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Issue 81 – September 2011
Wednesday 28 September 2011 by Diyana Yosifova
European Literature Days 2011
Readme is an online platform for literature whose goal is to become a pan-European multilingual readers’ community and a virtual library of contemporary authors. It also goes “offline” from time to time, organizing events such as the European Literature Days. This year, the third edition of the Days took place in the region of Wachau – mainly known for its quality wines.
Focused around the topic literature & the digital, this year the forum gathered around 60 writers, academics, publishers and other people from the book sector, mainly from the German-speaking world, with the objective of discussing what literary publishing might look like 20 years from now. The day-time discussions were enhanced by multilingual readings by authors from various backgrounds: Jurij Andruchowytsch, Gwendoline Riley, Peter Turrini, Silke Hassler, Sjón, and “Das Beckwerk”.
Yana Genova of Next Page took part in the panel on diversity, translations and digital opportunities, along with writer Barbie Markovitch (Serbia) and online bookseller and book reviewer Alexander Drakulic (Serbia); the discussion was moderated by the researcher Ruediger Wischenbart (Austria). Perhaps the most inspiring presentations came from Max Kaiser of the Austrian National Library on their cooperation with Google on digitalization, as well as from Miha Kovac, the publisher of Mladinska knjiga from Ljubljana.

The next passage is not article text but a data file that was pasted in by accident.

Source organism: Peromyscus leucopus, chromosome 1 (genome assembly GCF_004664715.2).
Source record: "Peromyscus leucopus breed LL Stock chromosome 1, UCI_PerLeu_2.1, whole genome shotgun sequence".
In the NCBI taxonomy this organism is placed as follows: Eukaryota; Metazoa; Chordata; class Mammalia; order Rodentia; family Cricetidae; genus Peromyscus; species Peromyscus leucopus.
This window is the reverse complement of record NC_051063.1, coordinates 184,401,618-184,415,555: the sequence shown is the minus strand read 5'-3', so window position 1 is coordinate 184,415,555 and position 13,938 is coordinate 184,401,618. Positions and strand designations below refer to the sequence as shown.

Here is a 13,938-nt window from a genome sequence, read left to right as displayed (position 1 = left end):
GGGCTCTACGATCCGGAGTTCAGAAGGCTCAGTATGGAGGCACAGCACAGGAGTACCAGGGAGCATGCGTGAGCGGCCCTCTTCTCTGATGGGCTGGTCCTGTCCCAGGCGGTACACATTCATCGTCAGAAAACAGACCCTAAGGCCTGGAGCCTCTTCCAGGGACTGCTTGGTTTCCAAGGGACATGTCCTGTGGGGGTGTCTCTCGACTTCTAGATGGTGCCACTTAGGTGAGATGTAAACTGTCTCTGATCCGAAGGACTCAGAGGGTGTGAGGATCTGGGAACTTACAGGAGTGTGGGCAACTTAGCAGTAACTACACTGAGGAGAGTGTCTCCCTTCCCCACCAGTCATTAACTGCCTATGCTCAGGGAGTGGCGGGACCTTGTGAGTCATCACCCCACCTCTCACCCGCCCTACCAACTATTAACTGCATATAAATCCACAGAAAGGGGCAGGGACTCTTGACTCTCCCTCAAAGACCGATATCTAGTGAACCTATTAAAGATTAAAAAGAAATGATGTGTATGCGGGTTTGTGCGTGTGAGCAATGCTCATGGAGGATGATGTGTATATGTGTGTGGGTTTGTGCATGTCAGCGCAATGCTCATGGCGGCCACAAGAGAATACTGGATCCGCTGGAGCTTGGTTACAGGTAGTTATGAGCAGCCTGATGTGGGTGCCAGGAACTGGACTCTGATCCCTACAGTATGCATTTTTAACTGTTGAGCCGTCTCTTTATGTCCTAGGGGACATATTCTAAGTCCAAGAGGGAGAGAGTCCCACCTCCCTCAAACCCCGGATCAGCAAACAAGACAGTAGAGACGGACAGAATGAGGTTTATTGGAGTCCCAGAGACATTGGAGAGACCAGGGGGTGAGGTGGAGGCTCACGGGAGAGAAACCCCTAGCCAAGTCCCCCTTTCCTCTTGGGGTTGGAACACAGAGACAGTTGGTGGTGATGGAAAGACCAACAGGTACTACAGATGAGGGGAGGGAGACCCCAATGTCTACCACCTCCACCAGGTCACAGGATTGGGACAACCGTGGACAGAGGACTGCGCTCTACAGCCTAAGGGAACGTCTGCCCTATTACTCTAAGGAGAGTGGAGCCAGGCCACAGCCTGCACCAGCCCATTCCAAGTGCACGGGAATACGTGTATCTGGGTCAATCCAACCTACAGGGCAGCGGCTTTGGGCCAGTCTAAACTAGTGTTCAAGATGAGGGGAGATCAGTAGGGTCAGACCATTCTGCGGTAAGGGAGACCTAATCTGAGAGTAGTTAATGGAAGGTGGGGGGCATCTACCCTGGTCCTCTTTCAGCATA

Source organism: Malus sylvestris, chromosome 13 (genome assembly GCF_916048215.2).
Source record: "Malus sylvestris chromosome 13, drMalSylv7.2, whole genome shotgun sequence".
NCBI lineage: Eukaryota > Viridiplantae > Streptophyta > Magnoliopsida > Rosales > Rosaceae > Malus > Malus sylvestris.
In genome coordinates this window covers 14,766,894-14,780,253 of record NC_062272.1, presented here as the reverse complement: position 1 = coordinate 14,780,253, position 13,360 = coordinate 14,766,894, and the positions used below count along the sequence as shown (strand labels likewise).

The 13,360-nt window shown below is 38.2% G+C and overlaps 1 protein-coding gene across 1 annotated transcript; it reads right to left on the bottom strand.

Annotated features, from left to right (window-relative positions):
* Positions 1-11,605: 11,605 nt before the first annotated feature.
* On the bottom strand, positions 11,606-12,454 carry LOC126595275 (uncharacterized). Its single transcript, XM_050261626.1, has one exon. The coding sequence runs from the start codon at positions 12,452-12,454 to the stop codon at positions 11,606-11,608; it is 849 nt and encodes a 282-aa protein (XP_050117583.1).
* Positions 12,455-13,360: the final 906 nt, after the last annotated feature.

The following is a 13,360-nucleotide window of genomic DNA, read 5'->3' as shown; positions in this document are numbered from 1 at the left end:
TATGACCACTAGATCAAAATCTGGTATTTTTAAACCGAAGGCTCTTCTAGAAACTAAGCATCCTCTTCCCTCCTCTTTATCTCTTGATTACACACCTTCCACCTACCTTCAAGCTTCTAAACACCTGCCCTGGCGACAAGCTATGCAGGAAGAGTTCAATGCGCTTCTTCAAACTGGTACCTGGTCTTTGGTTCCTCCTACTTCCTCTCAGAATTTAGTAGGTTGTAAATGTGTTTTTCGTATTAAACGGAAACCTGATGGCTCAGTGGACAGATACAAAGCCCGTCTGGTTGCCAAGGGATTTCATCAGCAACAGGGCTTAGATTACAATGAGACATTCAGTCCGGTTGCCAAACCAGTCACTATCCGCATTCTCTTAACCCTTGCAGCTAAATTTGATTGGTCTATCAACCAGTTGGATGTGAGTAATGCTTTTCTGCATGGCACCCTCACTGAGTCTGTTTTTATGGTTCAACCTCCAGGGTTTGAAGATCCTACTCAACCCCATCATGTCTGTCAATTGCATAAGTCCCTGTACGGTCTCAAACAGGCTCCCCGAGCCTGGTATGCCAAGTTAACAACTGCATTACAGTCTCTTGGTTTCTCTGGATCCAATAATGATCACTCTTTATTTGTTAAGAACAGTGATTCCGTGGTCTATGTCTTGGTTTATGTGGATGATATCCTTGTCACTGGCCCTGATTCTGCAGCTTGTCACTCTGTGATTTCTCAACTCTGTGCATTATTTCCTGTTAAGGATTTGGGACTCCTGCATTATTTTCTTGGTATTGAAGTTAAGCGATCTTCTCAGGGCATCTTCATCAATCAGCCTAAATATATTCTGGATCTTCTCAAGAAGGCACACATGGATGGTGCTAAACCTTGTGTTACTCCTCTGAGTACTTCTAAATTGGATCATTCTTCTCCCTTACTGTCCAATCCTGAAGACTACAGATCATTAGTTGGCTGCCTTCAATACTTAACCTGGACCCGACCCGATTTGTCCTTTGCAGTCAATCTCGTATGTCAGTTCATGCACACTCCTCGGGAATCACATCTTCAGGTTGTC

The entire program of the European Literature Days is available here.
New Book Published
Drakulic, Slavenka, Café Europa, transl. from English into Arabic by Ahmed Schalaby, (Sphinx Agency, Cairo 2011), published within Next Page Foundation’s South-South Translations Project Framework.
In Café Europa, a collection of essays first published in 1996, Slavenka Drakulic gives a raw, unpolished take on the realities of post-communist Eastern Europe. The author makes compelling associations and draws connections that provide the reader with authentic insight about how the people have in many ways stayed the same, yet how the changes in government impact daily life in the tiniest and most intimate ways. Thus, many of the essays deal with Eastern Europeans’ peculiar talent for forgetting the past too soon and too easily, thereby evading responsibility and missing the opportunity to learn from it. The publishers expect the essays to be of a great interest to Arab readers – slightly provocative, at places humorous, sometimes a warning sign. It should be borne in mind that the essays reveal Eastern Europe’s reality in the beginning of the 90’s. Yet, it still remains to be seen how this author, so emblematic of post-1989 Europe, will be received in the Arab world today.